Conventional wisdom says that you should have a budget to get the most out of your money. While I believe a budget is a good thing to have when money is tight and you are first learning how to take reign of your personal finances, the ultimate goal should be not to have a budget at all. Once you become financially adept, learn what you want to spend your money on and not waste it on all those things that don’t really matter, there is no reason to budget because your finances will take care of themselves.
I believe that people make the huge mistake of looking at how much money they have and try to distribute it among all the competing expenses that they have. This is putting the horse before the cart because all those competing expenses are mainly things that you really don’t want or need. You have, over time, become accustomed to them and fail to consider whether they are true needs or wants because you are forced to spend all of your time trying to figure out how to pay for them.
It’s not an easy thing to figure out what it is your truly want and need because it goes against the consumerism that is rabid in our society. In fact, it is a lot more difficult to achieve this enlightenment than to figure out how to pay all the competing expenses which is why so few people do it. But if you are looking for true financial freedom, it will never come until you have an innate knowledge of what is important to you and what is not.
I used to be a budget master. I had information down to the penny of where all my spending went. I tracked every purchase and made sure I saved my 15% for years. The problem is that the process of budgeting in itself is being a slave to your finances. It meant that I had to delay gratification and plan to get the things that were on my wish list. This all appeared to be wonderful except those things on the wish list were not things that I really wanted — they were things that I thought I wanted.
Then one day I had a heart attack. It was bad enough that I feel fortunate that I’m still alive. And as I sat in the hospital bed it occurred to me that all of my planning and saving and budgeting that appeared to be the perfect way to handle one’s finances meant very little when I didn’t have any idea what I truly wanted.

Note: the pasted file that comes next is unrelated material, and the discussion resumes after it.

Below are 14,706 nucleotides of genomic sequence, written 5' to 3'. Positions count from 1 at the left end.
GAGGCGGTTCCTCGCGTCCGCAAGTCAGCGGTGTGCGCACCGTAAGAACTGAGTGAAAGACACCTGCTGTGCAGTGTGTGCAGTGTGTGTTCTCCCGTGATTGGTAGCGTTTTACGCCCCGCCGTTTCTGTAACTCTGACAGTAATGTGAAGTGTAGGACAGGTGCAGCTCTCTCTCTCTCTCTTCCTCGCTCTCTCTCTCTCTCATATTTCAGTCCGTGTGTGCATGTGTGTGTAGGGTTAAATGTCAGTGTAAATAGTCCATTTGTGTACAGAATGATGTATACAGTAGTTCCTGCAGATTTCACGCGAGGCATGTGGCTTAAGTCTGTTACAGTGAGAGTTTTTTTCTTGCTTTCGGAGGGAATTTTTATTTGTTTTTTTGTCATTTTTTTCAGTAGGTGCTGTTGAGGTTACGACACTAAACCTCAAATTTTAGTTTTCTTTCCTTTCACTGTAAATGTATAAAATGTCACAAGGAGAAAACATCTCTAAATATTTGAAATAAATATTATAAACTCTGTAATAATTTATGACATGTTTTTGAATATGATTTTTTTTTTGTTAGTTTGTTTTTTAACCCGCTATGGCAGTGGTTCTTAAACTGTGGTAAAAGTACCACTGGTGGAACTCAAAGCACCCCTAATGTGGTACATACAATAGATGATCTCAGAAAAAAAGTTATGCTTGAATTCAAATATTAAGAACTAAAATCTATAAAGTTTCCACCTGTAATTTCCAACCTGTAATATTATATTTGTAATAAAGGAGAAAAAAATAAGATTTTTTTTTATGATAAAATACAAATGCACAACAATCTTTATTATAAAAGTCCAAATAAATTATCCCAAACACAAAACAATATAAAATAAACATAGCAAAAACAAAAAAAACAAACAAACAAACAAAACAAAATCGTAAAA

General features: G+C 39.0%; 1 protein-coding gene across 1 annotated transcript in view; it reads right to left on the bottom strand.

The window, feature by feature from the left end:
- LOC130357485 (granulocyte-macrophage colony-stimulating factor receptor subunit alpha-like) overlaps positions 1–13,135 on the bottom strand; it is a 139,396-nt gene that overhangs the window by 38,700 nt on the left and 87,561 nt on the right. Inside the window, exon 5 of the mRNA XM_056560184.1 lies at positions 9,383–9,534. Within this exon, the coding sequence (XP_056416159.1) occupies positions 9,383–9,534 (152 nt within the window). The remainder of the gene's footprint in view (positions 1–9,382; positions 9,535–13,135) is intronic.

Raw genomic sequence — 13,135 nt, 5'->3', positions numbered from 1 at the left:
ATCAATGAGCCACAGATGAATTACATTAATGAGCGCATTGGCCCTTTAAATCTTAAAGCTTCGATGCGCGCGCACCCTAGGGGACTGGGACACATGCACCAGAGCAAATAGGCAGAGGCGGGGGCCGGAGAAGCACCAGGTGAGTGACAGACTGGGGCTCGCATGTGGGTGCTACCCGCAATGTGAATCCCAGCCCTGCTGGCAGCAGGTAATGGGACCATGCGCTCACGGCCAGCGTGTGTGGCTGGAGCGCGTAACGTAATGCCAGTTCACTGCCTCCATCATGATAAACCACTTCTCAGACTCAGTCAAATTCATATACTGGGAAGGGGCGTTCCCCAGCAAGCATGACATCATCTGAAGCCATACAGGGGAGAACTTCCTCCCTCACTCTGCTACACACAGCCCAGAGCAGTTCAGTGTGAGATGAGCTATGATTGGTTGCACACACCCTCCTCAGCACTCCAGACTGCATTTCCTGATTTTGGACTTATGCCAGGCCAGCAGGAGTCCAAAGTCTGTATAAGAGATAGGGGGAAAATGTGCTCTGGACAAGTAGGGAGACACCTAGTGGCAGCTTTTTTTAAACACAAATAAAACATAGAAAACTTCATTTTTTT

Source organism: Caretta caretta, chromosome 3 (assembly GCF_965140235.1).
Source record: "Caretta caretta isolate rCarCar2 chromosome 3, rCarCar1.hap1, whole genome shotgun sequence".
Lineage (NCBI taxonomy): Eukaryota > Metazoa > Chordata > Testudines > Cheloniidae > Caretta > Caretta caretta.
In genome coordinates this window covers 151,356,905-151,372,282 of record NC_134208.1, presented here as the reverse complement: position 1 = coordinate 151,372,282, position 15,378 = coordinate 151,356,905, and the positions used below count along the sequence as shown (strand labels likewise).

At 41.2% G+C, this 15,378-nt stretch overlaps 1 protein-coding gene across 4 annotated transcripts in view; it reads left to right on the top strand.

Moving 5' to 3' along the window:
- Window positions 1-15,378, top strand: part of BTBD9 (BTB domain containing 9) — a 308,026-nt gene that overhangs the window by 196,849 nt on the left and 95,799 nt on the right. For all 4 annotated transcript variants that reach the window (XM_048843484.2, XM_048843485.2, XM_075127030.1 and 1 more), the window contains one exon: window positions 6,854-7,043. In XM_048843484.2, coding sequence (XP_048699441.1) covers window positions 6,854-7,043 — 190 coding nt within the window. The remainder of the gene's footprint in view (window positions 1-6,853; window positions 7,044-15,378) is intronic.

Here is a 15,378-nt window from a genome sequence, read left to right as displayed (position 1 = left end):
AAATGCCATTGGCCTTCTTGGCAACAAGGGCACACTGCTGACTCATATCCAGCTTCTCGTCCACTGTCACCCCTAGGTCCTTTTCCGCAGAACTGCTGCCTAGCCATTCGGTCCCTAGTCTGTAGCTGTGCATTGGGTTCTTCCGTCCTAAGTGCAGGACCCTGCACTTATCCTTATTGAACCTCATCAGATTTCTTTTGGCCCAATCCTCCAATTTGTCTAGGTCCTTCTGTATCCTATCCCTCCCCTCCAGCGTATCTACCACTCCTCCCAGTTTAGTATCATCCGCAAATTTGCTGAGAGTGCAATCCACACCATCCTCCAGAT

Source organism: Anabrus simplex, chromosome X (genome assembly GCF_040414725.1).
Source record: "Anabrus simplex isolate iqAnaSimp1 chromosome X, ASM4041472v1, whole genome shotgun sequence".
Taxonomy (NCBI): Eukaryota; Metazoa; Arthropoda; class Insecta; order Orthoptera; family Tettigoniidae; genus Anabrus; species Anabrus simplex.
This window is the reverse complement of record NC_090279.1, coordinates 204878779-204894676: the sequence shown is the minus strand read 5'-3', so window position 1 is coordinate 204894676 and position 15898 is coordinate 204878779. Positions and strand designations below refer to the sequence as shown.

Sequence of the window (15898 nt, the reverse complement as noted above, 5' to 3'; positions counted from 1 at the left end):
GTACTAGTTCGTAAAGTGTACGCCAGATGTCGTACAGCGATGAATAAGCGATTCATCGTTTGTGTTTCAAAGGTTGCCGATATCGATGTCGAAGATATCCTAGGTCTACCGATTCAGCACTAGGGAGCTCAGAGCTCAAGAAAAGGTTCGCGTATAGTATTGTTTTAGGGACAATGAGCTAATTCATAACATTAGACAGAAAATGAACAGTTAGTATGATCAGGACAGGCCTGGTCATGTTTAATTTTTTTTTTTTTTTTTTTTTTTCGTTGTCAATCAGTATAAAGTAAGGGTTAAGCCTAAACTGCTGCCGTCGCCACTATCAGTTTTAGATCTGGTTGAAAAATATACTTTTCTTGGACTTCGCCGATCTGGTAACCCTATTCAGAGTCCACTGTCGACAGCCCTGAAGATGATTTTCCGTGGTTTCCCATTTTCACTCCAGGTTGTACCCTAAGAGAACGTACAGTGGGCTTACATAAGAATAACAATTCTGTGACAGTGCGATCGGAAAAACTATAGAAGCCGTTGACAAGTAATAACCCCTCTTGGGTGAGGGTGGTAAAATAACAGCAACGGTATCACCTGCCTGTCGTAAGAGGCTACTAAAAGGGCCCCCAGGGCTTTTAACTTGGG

Sometimes it takes the stark reality that your time here on earth is limited to figure out what is important. I wish that this story would convince you of that, but I also know that it is highly doubtful that it will. At some point you are going to have to experience something that puts it all into stark contrast so that you know what things are important to you and what is all window dressing. Hopefully that will happen sooner rather than later.
What I have found is that I really need very little and most of the things that make me happy don’t come with a price tag. I don’t have to buy things in search of happiness because I’ve already found it and it comes mainly from the simple things in life: my family, taking walks and taking the time to talk with others.
I no longer budget. There is no need to because I really don’t buy much these days. Everything that I want always costs far less than I make each month because there is hardly anything I want or need. What I have learned is when you understand what it is that is most important, a lot of those expenses that you are always trying so hard to pay will suddenly disappear.
You won’t hear this from any financial guru, but it is the true secret of financial success. Find the things that are important to you. Find those fundamental things that you are working so hard to earn money for. They aren’t the bigger house or the fancier car. They aren’t the prestigious job or the six figure income. It comes down to being happy with yourself, your family and what you do each and every day. And when you come to this realization, there is no need to budget anymore because they don’t cost a whole lot.
Image courtesy of mlaaker